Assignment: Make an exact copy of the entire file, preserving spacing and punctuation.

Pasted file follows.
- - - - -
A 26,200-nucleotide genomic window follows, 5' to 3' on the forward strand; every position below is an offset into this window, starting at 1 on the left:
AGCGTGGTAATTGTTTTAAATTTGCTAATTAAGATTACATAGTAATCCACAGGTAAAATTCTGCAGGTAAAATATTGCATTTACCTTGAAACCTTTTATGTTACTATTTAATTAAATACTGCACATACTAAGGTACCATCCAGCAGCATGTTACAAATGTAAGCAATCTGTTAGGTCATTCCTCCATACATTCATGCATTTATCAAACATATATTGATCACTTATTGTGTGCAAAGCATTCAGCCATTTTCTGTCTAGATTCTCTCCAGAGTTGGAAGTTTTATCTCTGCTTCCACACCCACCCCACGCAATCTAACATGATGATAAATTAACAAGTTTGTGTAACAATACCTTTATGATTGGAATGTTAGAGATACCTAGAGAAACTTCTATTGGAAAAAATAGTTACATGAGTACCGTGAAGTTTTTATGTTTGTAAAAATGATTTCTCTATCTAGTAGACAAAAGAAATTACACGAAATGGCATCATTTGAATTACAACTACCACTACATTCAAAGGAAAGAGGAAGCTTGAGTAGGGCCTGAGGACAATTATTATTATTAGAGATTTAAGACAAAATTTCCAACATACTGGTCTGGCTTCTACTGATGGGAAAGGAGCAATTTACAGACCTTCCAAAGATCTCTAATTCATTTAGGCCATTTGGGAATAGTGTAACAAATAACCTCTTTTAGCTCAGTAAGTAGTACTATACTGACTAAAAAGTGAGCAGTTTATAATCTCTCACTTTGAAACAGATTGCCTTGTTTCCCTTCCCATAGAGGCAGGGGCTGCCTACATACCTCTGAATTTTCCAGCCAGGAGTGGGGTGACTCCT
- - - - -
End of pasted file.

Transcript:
A 26,200-nucleotide genomic window follows, 5' to 3' on the forward strand; every position below is an offset into this window, starting at 1 on the left:
AGCGTGGTAATTGTTTTAAATTTGCTAATTAAGATTACATAGTAATCCACAGGTAAAATTCTGCAGGTAAAATATTGCATTTACCTTGAAACCTTTTATGTTACTATTTAATTAAATACTGCACATACTAAGGTACCATCCAGCAGCATGTTACAAATGTAAGCAATCTGTTAGGTCATTCCTCCATACATTCATGCATTTATCAAACATATATTGATCACTTATTGTGTGCAAAGCATTCAGCCATTTTCTGTCTAGATTCTCTCCAGAGTTGGAAGTTTTATCTCTGCTTCCACACCCACCCCACGCAATCTAACATGATGATAAATTAACAAGTTTGTGTAACAATACCTTTATGATTGGAATGTTAGAGATACCTAGAGAAACTTCTATTGGAAAAAATAGTTACATGAGTACCGTGAAGTTTTTATGTTTGTAAAAATGATTTCTCTATCTAGTAGACAAAAGAAATTACACGAAATGGCATCATTTGAATTACAACTACCACTACATTCAAAGGAAAGAGGAAGCTTGAGTAGGGCCTGAGGACAATTATTATTATTAGAGATTTAAGACAAAATTTCCAACATACTGGTCTGGCTTCTACTGATGGGAAAGGAGCAATTTACAGACCTTCCAAAGATCTCTAATTCATTTAGGCCATTTGGGAATAGTGTAACAAATAACCTCTTTTAGCTCAGTAAGTAGTACTATACTGACTAAAAAGTGAGCAGTTTATAATCTCTCACTTTGAAACAGATTGCCTTGTTTCCCTTCCCATAGAGGCAGGGGCTGCCTACATACCTCTGAATTTTCCAGCCAGGAGTGGGGTGACTCCT